Since the 1960s theoretical phsycists have been working with a veritable elementary particle zoo that underlies the more familiar nucleic parts of atoms — electrons, protons and neutrons. And slowly over decades and with the help of expensive atom smashers those theorized particles are being experimentally observed, thus moving from theory into reality.
It all started with Murray Gell-Mann, who noticed that during a Stanford linear accelerator experiment where protons collided with electrons traveling near the speed of light that three shadowy blobs appeared inside the atomic nucleii. He called these new fundamental building blocks of atoms quarks. Protons and neutrons are the subatomic particles also known as baryons.
In particle physics, the baryon family refers to particles that are made up of three quarks. Quarks form a group of six particles that differ in their masses and charges. The two lightest quarks, the so-called “up” and “down” quarks, form the two commonly known atomic components, protons and neutrons. Scientists have found all the baryons that are composed of the three lightest quarks — up, down and strange — quarks. But only very few baryons with heavy quarks have been observed in the lab. They can only be generated artificially in particle accelerators and are highly unstable.
Now several years after the Large Hadron Collider below the Franco-Swiss border began recreating the moments following the Big Bang in the Universe particle physicists have put another theoretical particle puzzle to rest.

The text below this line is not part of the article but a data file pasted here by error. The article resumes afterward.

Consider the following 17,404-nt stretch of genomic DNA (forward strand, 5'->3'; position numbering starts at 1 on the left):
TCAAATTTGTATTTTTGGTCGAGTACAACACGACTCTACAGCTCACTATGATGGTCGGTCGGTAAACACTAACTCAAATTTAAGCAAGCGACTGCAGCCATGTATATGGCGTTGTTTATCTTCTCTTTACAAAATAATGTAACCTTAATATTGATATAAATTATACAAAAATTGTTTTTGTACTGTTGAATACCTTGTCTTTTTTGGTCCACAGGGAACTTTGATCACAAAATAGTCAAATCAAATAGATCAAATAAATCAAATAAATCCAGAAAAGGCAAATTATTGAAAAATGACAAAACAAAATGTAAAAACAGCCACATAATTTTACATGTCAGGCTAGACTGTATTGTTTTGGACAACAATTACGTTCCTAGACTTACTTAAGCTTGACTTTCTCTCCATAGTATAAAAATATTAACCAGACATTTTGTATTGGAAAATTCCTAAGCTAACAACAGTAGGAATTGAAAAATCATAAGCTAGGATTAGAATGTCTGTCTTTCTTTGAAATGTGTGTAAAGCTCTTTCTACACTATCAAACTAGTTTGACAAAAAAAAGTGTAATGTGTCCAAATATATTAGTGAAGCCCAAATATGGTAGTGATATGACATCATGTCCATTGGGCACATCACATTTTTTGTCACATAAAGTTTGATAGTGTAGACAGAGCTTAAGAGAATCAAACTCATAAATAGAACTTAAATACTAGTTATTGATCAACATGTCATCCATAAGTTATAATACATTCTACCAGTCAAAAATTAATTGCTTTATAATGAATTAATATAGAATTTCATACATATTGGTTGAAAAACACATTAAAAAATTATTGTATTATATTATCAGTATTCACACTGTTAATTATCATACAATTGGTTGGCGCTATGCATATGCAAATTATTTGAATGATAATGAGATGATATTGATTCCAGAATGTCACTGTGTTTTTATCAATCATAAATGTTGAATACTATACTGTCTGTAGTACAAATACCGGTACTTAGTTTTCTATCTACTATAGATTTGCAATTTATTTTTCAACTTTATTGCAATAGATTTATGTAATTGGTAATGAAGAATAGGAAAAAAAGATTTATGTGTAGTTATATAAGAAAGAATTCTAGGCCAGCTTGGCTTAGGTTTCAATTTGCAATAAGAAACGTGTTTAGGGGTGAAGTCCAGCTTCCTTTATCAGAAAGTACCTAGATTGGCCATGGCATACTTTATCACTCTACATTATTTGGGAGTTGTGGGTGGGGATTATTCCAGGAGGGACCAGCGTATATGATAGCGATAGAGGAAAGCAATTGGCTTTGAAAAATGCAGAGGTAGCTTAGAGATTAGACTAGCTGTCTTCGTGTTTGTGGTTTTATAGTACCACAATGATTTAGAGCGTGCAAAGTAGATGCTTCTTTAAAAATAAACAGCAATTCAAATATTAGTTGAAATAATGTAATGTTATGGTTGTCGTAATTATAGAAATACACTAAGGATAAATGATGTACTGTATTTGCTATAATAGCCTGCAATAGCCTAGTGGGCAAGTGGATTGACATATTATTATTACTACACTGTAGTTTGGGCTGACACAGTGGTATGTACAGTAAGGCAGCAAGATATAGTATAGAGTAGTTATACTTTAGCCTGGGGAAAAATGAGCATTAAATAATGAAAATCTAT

Cornell University physicist James Alexander says the discovery of the new Xi_b* (pronounced ky-bee-star) particle is “another brick in the wall.”
The Xi_b* particle belongs to the so-called beauty baryons, particles that all contain a heavy bottom quark, also known as a beauty quark.
Researchers from University of Zurich’s Physics Institute detected a baryon with one light and two heavy quarks. Xi_b* has one up, one strange and one bottom quark. With this observation by physicists Claude Amsler, Vincenzo Chiochia and Ernest Aguiló two of the three baryons theorized to have that usb composition have been experimentally observed.
The Compact Muon Solenoid (CMS) detector found evidence of the new particle’s rapid decay but didn’t see it directly because it is such a short-lived subatomic particle, existing for just a fraction of a second before decaying into 21 equally fleeting particles.
Chiochia says, “Finding this complicated decay in such a messy event makes us confident in our abilities to find other new particles in the future.”
CMS scientists believe they have confirmed Xi_b*’s existence to a sigma level of five, which means the researchers are 99.99 percent confident that the result is more than a chance occurrence.
The discovery of the new particle confirms the long-held theory of how quarks bind. It is part of quantum chromodynamics, which predicts how quarks combine to form heavy particles, but had never before been observed. It also helps to explain the strong interaction, one of the four basic forces of physics which determines the structure of all matter.
This is only the second particle discovery at CERN since the LHC began smashing atoms in 2008.